A striking feature of the still-life in the present work is the artist's free play with perspective. The jugs are not rendered according to the rules of single-point perspective, but in a more empirical fashion which demands a change of focus as the viewer shifts his or her gaze from one jug to the other. The incorporation of different viewpoints in the same work would soon become a fundamental part of the painter's Cubist vocabulary. Indeed, the importance of Gósol and Spain to the development of Cubism can hardly be overstated. As Picasso himself once said, "Cubism is Spanish in origin, and it is I who invented Cubism" (quoted in R. Dor de la Souchère, Picasso in Antibes, New York, 1960, p. 14). Gertrude Stein attested to the same view, saying, "Cubism is part of the daily life of Spain" (quoted in G. Tinterow, Master Drawings by Picasso, Cambridge, Massachusetts, 1981, p. 98).
Throughout Picasso's early career, he regularly re-used his canvases by painting new pictures on top of earlier works. Demi-nu à la cruche is an example of this practice: at the upper left, for instance, are evident the black outlines of a head from an earlier painting which Picasso made on the same canvas. Anne Hoenigswald has used X-radiology, a non-destructive form of analysis, to examine and record the earlier layers of many of Picasso's paintings from his early period (see A. Hoenigswald, "Works in Progress: Pablo Picasso's Hidden Images," in exh. cat., Picasso: The Early Years, National Gallery of Art, Washington, D.C., 1997). X-rays might uncover surprising results for Demi-nu à la cruche as well.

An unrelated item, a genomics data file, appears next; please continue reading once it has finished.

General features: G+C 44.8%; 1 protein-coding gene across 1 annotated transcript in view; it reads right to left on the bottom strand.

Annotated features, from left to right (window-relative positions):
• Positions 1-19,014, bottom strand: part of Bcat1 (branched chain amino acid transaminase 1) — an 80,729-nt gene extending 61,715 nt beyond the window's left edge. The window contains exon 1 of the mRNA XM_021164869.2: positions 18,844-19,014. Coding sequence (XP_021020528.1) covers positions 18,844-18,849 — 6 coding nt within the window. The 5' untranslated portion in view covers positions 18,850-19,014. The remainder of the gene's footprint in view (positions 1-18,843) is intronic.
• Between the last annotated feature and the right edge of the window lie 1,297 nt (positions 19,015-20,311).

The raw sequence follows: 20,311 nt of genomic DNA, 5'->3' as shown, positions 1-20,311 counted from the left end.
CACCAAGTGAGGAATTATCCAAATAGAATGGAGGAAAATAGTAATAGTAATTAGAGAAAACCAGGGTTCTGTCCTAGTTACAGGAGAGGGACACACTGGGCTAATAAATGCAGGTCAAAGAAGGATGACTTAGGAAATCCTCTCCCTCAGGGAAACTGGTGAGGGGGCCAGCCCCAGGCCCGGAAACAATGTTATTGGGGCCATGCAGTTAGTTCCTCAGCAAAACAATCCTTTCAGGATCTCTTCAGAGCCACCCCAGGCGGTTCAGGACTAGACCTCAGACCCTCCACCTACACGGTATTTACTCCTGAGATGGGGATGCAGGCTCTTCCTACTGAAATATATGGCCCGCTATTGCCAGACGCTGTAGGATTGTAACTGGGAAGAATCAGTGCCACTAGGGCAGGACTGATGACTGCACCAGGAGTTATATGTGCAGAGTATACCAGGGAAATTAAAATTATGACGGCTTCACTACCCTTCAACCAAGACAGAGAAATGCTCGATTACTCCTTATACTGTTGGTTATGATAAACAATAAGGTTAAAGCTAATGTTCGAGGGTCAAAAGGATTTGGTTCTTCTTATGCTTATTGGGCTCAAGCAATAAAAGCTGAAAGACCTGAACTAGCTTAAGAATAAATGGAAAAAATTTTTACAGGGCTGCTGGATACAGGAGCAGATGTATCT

Picasso's enthusiasm about Gósol and his prodigious productivity while there came to a sudden end. In the middle of August, a maid at the Cal Tampenada fell ill with typhoid fever and Picasso, who was terrified of contagious disease, decided to flee at once. Picasso and Fernande left at five in the morning on the 13th and were in Paris a few days later. Despite his precipitous flight from Gósol, his stay there was to exert a profound influence on his work, and through him, all of twentieth-century art.
(fig. 1) Picasso, Fernande Olivier and Ramón Revenos, Barcelona, summer, 1906
(fig. 2) Pablo Picasso, Les adolescents, 1906
Musée de l'Orangerie, Paris
(fig. 3) Pablo Picasso, La toilette, 1906
Albright-Knox Art Gallery, Buffalo
(fig. 4) Pablo Picasso, La famille d'harlequin, 1905
Private Collection (Christie's, November 14, 1989)
(fig. 5) Pablo Picasso, Le harem, 1906
Museum of Art, Cleveland
(fig. 6) Pablo Picasso, Les demoiselles d'Avignon, 1907
The Museum of Modern Art, New York
(fig. 7) Pablo Picasso, Esquisse, 1906
(fig. 8) Pablo Picasso, Esquisse, 1906